Black Wealth, Racism and the Legacy of the Legendary Madam C. J. Walker

Author: DeNeen L. Brown

Published: 09/01/16, The Washington Post

The great-great granddaughter of the country’s first black female millionaire grew up with the remnants of Walker’s wealth.

She remembers the smells of the hair pomades in the factory, where women stirred ointment by hand in great, black vats.

She remembers her mother taking her to Madam C.J. Walker’s beauty school in Indianapolis in the 1960s to have her hair styled in an Afro. She remembers growing up with remnants of the black wealth created by Walker, who built an empire in the early 1900s selling hair scalp ointments and whose accomplishments will be on display at the Smithsonian’s new African American Museum of History and Culture, which opens Sept. 24.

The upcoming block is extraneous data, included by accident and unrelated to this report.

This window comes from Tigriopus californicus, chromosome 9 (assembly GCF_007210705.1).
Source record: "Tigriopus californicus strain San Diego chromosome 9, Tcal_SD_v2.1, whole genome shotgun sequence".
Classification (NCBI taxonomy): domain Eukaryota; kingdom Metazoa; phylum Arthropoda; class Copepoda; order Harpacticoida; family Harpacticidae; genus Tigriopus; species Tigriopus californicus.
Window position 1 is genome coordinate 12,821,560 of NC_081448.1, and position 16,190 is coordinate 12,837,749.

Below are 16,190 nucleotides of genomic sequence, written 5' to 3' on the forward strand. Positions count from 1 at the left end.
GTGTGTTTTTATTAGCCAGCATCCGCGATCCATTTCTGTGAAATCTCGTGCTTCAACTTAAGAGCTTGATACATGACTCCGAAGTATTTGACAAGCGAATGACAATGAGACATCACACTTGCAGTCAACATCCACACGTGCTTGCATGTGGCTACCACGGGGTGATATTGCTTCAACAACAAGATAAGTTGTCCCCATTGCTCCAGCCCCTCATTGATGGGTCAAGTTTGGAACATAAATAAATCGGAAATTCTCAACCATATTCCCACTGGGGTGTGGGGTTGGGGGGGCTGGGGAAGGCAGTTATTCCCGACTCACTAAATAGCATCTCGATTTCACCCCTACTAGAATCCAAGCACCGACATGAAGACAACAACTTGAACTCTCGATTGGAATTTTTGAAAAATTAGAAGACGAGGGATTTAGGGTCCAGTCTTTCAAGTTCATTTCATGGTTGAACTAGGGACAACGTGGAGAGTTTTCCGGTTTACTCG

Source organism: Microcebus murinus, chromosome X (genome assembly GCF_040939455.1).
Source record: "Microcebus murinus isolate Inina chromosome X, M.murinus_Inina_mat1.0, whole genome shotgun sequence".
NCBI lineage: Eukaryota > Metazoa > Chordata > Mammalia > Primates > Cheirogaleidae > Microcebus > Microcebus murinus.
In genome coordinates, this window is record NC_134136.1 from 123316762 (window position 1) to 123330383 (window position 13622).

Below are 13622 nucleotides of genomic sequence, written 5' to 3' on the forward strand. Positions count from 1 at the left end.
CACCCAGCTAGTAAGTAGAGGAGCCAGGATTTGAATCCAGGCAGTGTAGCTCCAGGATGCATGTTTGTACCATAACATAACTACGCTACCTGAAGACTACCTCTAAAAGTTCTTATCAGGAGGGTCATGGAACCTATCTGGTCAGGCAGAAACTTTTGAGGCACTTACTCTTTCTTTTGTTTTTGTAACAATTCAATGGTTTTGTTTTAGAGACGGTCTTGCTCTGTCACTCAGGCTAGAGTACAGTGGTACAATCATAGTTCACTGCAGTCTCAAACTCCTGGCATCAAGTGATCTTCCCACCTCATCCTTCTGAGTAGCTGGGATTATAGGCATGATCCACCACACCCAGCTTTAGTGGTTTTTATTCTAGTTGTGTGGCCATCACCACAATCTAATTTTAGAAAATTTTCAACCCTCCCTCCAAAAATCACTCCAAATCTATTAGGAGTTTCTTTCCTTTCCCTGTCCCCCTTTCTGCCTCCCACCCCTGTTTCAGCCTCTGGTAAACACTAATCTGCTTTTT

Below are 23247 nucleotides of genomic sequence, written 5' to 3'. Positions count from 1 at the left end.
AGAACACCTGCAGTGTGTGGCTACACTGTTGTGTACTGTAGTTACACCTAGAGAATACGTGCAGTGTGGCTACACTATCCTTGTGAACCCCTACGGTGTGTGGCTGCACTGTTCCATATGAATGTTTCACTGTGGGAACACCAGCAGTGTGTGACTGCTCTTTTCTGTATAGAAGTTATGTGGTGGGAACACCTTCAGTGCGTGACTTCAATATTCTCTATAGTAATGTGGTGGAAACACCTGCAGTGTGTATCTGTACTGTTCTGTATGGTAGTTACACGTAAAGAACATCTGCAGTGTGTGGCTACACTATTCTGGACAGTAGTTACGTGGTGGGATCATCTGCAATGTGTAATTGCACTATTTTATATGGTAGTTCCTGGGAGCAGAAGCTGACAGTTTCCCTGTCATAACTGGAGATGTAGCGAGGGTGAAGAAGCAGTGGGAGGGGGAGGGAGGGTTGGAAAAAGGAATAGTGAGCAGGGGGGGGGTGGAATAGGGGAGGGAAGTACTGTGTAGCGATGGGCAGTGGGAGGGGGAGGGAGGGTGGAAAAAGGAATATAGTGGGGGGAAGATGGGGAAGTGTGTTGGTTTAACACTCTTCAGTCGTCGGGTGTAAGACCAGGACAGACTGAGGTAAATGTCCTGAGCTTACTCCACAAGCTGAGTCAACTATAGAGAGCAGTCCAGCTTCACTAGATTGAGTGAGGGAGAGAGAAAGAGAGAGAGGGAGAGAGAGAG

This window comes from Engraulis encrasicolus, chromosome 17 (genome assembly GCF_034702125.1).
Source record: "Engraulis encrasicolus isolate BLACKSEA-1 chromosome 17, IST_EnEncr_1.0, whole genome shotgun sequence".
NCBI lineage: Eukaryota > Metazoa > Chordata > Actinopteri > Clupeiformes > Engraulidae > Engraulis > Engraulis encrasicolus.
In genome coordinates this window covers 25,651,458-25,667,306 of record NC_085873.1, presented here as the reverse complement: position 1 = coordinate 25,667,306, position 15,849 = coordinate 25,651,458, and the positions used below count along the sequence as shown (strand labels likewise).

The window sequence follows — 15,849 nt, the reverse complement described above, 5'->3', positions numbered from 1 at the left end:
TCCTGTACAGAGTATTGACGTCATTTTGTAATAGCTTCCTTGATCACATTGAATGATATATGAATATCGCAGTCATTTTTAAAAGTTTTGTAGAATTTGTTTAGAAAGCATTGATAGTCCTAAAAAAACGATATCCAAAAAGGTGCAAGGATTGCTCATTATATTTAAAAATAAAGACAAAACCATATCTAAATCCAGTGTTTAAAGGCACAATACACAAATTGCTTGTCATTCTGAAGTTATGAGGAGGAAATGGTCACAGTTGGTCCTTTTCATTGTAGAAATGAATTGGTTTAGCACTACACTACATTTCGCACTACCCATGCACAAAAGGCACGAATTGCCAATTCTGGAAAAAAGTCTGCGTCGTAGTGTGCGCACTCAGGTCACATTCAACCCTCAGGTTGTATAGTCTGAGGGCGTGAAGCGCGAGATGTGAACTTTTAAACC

A’Lelia Bundles, 64, of Washington, is a descendant of Madam C.J. Walker, who was the first black female millionaire in the United States. Bundles looks at two pictures of Walker sales agents during a convention at Walker’s mansion, Villa Lewaro, the home designed for her in Irvington, N.Y., by Vertner Tandy, the first black architect registered in New York. Walker moved into the Westchester County home in May 1918, a year before her death; her daughter then lived there. Today it is a national historic landmark as well as a National Trust for Historic Preservation national treasure. (Sarah L. Voisin/The Washington Post)

The cloth napkins placed on her childhood dining-room table were stitched with Walker’s monogram; the baby grand piano on which Bundles learned to read music had belonged to Walker’s only daughter, A’Lelia Walker, a wealthy patron of the arts who threw lavish parties in her mansion in Harlem and Walker’s 20,000-square-foot estate, Villa Lewaro, in Irvington, N.Y.

Langston Hughes once called A’Lelia Walker the “Joy Goddess of the Harlem Renaissance.” [Thurgood Marshall’s interracial love: ‘I don’t care what people think. I’m marrying you.’] “The saying was that Madam Walker made the money, and her daughter, my great-grandmother, spent it,” says Bundles, 64, a former producer and Washington bureau chief for ABC News.